I don't expect that I'll be traveling to Hawaii any time soon, so Mount Saint Helens was an important stop for me on this trip. Volcano. Check! I was mighty curious about what it would be like to stand in the dangerous zone of an active-ish volcano. The 1980 eruption was a powerful piece of history that I witnessed via the six-o’clock news, and I always wondered what it must be like to live with that omnipresent danger on a daily basis.
As an East Coast girl, I knew nothing firsthand about earthquakes or volcanoes. The Cascade Range is beautiful and extends from Lassen Peak in California all the way north to Mount Garibaldi in British Columbia. This range is part of the Ring of Fire that circles the Pacific Ocean.
Seven days into the month of June, the mountain was still quite snowy.
I went to the southern side first, and viewed the volcano from the Lahar side.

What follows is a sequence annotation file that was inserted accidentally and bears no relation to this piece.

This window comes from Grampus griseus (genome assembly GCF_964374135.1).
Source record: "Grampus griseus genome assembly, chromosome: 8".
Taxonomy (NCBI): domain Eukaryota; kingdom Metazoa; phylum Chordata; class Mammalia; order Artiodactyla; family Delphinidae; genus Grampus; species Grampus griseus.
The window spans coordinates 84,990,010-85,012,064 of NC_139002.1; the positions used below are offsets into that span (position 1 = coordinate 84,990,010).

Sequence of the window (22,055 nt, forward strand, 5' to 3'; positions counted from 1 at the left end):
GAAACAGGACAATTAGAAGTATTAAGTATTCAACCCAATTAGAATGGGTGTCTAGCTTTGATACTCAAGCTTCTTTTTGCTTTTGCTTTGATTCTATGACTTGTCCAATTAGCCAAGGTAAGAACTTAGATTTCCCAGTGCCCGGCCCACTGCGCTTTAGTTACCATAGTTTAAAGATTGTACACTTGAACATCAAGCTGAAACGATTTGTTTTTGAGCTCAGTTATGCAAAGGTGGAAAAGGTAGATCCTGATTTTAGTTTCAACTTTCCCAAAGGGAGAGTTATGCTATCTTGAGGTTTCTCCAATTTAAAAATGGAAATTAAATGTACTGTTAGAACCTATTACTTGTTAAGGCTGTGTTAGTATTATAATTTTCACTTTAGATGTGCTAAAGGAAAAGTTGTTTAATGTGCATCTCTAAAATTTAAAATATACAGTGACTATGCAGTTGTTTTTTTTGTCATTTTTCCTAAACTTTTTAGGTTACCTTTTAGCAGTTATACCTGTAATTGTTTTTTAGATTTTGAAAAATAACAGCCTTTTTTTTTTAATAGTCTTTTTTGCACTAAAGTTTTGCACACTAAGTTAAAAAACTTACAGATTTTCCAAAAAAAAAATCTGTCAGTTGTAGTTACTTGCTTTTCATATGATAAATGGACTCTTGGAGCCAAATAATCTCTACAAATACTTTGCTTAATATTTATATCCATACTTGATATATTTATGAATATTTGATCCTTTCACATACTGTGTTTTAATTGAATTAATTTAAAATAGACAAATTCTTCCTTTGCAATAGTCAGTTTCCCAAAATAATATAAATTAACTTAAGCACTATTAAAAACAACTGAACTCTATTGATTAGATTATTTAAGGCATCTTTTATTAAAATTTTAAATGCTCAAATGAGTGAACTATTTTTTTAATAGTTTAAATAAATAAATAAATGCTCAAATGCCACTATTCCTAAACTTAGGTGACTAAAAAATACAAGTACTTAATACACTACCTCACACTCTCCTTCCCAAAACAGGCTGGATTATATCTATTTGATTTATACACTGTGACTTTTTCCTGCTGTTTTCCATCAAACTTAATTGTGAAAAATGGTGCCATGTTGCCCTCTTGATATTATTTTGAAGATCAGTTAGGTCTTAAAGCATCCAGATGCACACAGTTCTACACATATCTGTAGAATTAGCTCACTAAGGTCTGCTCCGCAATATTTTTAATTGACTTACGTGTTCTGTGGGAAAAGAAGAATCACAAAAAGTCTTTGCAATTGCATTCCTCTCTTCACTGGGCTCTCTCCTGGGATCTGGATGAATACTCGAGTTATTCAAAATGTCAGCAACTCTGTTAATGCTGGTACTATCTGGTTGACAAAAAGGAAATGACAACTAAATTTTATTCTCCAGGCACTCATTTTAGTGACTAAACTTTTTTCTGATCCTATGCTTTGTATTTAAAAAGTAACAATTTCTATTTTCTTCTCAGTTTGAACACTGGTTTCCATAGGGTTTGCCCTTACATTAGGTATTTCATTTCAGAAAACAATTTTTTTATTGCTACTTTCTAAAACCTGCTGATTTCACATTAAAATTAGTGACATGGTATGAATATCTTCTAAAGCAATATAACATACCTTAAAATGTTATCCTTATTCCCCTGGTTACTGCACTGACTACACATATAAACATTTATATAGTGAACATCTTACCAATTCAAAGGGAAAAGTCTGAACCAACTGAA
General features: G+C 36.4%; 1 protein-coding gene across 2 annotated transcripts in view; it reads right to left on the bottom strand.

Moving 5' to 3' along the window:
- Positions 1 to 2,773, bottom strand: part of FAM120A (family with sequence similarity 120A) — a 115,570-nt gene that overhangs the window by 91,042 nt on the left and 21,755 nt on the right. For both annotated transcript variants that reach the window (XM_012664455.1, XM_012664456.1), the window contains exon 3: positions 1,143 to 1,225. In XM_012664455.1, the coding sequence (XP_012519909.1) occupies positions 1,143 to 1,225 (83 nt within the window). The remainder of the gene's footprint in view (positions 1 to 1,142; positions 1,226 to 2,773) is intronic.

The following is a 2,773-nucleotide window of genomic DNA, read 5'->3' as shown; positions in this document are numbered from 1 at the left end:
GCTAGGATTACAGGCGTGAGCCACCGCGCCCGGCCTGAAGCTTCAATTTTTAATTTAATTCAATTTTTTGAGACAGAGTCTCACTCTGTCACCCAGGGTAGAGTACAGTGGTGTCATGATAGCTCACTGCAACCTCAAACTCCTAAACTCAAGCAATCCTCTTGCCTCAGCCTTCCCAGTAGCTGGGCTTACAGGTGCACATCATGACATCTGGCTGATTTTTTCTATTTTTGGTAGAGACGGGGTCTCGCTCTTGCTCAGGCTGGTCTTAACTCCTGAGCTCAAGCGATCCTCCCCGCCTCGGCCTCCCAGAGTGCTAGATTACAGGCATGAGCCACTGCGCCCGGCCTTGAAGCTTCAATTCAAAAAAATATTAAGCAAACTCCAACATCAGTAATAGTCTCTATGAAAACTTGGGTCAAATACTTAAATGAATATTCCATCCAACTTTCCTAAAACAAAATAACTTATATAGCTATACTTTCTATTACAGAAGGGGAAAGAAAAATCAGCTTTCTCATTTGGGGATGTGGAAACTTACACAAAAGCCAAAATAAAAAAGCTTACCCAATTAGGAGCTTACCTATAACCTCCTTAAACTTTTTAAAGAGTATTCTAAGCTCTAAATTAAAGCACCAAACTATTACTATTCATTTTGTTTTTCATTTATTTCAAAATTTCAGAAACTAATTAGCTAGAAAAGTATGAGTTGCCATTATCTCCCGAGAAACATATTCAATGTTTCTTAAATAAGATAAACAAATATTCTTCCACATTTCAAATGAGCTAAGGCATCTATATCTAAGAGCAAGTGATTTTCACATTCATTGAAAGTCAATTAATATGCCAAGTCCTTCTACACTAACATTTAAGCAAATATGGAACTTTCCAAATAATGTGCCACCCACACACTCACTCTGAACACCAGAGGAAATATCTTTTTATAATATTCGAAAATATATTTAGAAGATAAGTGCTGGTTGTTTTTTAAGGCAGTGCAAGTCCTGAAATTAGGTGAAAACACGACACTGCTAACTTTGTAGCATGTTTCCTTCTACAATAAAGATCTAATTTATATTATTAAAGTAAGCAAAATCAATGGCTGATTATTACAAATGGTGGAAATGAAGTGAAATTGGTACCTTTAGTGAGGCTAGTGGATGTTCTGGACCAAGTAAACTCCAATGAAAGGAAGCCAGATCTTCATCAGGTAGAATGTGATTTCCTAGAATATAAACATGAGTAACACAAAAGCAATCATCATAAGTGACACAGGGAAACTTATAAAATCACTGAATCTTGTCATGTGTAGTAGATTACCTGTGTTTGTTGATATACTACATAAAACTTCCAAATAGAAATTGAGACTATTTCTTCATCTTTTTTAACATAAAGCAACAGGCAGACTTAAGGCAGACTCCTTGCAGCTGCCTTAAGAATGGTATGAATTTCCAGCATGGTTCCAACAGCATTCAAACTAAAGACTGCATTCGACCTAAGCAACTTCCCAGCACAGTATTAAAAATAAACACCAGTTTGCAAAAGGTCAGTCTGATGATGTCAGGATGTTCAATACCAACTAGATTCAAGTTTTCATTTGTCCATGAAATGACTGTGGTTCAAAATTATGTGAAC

Early next morning I drove up the new Sprit Lake Highway, to the Johnston Ridge Observatory, named for the volcanologist who lost his life while monitoring the mountain at a research station located about five miles away, when the north face of the volcano exploded in his direction.
The drive took a while because I pulled off at every viewpoint to take photos. The North fork of the Toutle River still looks like the runoff from a concrete construction site.
I've been out west for a while now, and it only just occurred to me that if an earthquake actually happened while I was sleeping in the rig, it probably wouldn't even wake me up, because that bed is always rocking and rolling with the wind.